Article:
Since July 2021, the Microsoft Threat Intelligence Center (MSTIC) has been tracking a new cluster of activities targeting U.S. and Israeli defense companies, Middle East shipping companies and Gulf ports, the company said in a statement. blog post. Analyzes of this activity led the company to believe that it was supported by the Iranian state.
MSTIC assigns DEV names – #### to emerging and unknown threatening clusters until there is high confidence in the origin or the participant behind them. This series of activities has been designated DEV-0343 and has been found to be active mainly between Sunday and Thursday, between 7:30 and 20:30 Iranian time (04:00:00 and 17:00:00 UTC), the company said in a statement.
Targets are not just defense companies
DEV-0343 targets defense companies that manufacture military radars, unmanned technologies, satellite systems and emergency communication systems to support the governments of the United States, the European Union and Israel. It also targets maritime and freight transport companies operating in the Middle East. Its goals include “customers in geographic information systems (GIS), spatial analysis, regional ports for entry into the Persian Gulf,” the blog post said.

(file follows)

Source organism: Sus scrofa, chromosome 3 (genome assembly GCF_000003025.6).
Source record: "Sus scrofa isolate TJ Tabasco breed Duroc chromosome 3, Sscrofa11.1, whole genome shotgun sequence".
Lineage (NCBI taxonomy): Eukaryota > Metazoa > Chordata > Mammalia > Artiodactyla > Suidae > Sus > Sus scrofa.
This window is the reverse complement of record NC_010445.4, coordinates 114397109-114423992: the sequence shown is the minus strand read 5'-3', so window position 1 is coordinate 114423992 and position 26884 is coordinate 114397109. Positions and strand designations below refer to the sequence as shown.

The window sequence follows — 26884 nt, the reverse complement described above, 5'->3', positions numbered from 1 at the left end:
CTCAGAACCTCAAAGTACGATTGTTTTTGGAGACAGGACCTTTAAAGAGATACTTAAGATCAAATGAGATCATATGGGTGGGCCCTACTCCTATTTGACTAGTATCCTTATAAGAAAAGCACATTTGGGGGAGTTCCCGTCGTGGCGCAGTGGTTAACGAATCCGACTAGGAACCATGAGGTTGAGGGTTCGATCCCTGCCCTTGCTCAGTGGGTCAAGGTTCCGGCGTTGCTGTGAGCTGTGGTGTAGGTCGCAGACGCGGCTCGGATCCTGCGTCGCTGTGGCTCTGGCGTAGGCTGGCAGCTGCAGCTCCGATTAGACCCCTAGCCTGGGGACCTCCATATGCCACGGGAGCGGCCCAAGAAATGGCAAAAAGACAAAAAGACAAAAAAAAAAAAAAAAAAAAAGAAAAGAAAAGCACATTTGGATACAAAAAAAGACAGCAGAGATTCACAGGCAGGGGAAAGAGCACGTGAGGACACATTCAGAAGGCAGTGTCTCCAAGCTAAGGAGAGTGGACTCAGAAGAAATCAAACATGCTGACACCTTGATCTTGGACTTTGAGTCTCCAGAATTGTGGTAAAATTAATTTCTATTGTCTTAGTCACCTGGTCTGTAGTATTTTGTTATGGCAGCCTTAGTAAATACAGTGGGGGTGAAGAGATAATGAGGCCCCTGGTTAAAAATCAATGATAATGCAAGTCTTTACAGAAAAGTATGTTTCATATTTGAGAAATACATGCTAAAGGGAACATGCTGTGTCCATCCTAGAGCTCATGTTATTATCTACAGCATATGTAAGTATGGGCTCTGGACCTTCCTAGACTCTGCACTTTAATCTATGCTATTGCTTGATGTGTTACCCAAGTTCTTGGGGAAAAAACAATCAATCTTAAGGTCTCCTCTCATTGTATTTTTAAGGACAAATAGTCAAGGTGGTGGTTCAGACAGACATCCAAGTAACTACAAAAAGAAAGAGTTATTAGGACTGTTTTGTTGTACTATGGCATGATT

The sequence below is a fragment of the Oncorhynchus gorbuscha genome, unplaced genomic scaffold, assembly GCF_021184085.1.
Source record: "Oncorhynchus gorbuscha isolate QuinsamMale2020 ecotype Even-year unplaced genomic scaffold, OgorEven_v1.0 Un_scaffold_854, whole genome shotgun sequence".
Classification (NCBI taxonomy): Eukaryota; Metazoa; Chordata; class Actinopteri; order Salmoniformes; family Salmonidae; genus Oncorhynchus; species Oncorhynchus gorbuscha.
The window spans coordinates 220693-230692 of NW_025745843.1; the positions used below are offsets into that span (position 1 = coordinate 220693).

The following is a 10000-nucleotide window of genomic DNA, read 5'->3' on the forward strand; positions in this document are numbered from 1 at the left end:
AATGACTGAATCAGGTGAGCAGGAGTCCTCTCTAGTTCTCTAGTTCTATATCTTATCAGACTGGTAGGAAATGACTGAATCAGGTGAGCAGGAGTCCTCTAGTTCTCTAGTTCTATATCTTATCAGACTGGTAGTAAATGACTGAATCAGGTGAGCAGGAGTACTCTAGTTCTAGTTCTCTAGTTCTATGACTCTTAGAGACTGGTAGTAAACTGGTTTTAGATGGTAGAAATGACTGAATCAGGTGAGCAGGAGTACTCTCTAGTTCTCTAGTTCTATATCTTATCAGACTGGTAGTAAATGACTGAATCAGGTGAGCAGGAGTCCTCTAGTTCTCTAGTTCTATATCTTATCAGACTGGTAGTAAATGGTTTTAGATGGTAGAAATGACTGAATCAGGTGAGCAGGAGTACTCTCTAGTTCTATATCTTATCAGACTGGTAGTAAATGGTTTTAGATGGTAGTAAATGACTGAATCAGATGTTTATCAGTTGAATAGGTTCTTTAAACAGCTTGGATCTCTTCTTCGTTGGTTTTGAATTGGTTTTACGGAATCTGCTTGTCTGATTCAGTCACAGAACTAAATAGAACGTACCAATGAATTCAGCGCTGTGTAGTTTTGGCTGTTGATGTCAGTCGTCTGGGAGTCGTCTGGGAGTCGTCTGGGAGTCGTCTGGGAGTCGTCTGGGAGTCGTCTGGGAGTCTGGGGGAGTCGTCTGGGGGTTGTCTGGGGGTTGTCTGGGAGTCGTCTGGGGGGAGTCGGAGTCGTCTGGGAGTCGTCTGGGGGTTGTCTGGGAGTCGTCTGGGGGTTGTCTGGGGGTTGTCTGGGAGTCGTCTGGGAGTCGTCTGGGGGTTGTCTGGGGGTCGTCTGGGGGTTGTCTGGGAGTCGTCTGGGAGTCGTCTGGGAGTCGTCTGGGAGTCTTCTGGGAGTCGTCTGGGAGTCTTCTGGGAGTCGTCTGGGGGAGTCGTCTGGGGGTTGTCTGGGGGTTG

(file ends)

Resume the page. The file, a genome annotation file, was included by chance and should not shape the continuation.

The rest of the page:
Hackers use the technique of spraying passwords – where the same passwords are cycled in a number of usernames to enter the network without being blocked. This is activated by Firefox or Chrome browser emulators that are dimmed using an average of 150-1000 unique Tor IP addresses, the company said.
So far, Microsoft has detected similar attacks against more than 250 Office 365 tenants, focusing on two endpoints, Autodiscover and ActiveSync on its Exchange services. However, less than 20 tenants were compromised and the company contacted customers to notify them and take the necessary action to protect their accounts.
Microsoft believes that the model of action points to this activity originating in Iran. The access gained from these attacks is likely to help Iran compensate for the evolving satellite program, the blog post said.
Microsoft recommends that customers allow multi-factor authentication to mitigate compromised credentials, use password-free solutions such as their Authenticator, review and enforce recommended access policies, and block inbound traffic from anonymization services whenever possible.